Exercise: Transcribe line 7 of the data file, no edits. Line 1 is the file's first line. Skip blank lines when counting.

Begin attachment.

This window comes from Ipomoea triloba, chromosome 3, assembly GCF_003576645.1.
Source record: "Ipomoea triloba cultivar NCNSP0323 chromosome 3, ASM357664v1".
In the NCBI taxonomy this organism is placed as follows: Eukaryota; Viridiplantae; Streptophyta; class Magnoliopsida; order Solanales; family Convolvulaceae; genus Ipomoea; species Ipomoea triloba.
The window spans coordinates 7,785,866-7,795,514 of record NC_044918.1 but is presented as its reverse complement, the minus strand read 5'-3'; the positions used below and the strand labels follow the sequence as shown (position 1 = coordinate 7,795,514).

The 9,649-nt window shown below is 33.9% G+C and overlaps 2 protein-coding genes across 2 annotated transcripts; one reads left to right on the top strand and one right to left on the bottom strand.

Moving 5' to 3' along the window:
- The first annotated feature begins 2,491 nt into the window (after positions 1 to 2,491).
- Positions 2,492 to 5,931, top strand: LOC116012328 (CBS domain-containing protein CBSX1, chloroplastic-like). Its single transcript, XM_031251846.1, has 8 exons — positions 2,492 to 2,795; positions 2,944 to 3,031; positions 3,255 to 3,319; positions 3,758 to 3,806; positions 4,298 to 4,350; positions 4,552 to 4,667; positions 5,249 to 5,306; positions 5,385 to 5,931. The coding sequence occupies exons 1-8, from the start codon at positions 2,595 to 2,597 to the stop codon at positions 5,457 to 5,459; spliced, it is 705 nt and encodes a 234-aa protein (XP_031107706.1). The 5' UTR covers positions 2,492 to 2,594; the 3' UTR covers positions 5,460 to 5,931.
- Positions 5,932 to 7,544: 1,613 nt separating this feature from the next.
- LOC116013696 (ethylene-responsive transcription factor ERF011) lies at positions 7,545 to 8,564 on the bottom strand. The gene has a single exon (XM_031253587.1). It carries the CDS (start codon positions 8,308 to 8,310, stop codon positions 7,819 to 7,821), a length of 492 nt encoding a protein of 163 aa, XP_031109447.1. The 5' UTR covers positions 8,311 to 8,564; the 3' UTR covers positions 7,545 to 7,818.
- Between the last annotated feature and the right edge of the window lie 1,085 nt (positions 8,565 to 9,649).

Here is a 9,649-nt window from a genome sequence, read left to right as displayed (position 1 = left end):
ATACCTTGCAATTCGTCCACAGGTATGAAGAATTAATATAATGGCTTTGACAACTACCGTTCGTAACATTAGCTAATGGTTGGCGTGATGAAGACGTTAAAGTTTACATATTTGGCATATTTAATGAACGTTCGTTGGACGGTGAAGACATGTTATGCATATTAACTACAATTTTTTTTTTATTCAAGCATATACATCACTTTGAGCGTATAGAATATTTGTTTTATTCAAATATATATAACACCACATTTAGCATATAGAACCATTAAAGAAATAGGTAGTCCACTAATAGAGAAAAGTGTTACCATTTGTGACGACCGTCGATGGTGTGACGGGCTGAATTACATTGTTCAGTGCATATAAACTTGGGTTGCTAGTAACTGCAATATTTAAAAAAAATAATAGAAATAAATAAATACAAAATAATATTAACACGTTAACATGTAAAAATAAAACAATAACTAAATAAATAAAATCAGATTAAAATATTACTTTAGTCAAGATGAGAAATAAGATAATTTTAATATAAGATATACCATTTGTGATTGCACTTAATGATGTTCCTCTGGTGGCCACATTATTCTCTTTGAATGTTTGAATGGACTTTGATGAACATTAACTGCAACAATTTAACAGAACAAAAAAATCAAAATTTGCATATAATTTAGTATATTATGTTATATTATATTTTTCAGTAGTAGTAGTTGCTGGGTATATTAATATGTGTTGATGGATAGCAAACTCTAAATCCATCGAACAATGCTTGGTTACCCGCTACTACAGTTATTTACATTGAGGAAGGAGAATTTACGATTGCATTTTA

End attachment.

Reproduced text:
- The first annotated feature begins 2,491 nt into the window (after positions 1 to 2,491).